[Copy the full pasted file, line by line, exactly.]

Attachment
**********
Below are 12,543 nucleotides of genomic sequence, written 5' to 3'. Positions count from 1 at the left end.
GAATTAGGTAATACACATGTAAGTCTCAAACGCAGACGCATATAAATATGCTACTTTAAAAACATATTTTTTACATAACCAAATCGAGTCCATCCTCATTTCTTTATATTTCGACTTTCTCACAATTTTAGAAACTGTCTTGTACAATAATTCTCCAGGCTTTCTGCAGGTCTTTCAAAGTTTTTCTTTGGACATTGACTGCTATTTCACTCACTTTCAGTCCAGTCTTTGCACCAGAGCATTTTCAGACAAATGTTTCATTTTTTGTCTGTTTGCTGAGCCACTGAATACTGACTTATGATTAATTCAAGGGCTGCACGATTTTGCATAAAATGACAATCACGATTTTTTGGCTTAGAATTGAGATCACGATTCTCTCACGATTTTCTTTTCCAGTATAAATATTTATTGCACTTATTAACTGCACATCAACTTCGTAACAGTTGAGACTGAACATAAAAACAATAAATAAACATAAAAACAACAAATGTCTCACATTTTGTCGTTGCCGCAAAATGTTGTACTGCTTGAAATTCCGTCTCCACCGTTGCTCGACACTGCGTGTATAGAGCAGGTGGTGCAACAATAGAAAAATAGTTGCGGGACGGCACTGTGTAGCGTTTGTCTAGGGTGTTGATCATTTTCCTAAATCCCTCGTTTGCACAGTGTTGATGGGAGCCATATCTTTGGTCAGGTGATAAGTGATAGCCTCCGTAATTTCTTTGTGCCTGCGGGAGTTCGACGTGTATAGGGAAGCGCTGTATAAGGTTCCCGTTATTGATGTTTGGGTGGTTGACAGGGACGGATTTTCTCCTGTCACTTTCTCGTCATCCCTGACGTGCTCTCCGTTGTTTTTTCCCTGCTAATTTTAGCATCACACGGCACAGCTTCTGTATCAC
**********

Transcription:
Below are 12,543 nucleotides of genomic sequence, written 5' to 3'. Positions count from 1 at the left end.
GAATTAGGTAATACACATGTAAGTCTCAAACGCAGACGCATATAAATATGCTACTTTAAAAACATATTTTTTACATAACCAAATCGAGTCCATCCTCATTTCTTTATATTTCGACTTTCTCACAATTTTAGAAACTGTCTTGTACAATAATTCTCCAGGCTTTCTGCAGGTCTTTCAAAGTTTTTCTTTGGACATTGACTGCTATTTCACTCACTTTCAGTCCAGTCTTTGCACCAGAGCATTTTCAGACAAATGTTTCATTTTTTGTCTGTTTGCTGAGCCACTGAATACTGACTTATGATTAATTCAAGGGCTGCACGATTTTGCATAAAATGACAATCACGATTTTTTGGCTTAGAATTGAGATCACGATTCTCTCACGATTTTCTTTTCCAGTATAAATATTTATTGCACTTATTAACTGCACATCAACTTCGTAACAGTTGAGACTGAACATAAAAACAATAAATAAACATAAAAACAACAAATGTCTCACATTTTGTCGTTGCCGCAAAATGTTGTACTGCTTGAAATTCCGTCTCCACCGTTGCTCGACACTGCGTGTATAGAGCAGGTGGTGCAACAATAGAAAAATAGTTGCGGGACGGCACTGTGTAGCGTTTGTCTAGGGTGTTGATCATTTTCCTAAATCCCTCGTTTGCACAGTGTTGATGGGAGCCATATCTTTGGTCAGGTGATAAGTGATAGCCTCCGTAATTTCTTTGTGCCTGCGGGAGTTCGACGTGTATAGGGAAGCGCTGTATAAGGTTCCCGTTATTGATGTTTGGGTGGTTGACAGGGACGGATTTTCTCCTGTCACTTTCTCGTCATCCCTGACGTGCTCTCCGTTGTTTTTTCCCTGCTAATTTTAGCATCACACGGCACAGCTTCTGTATCAC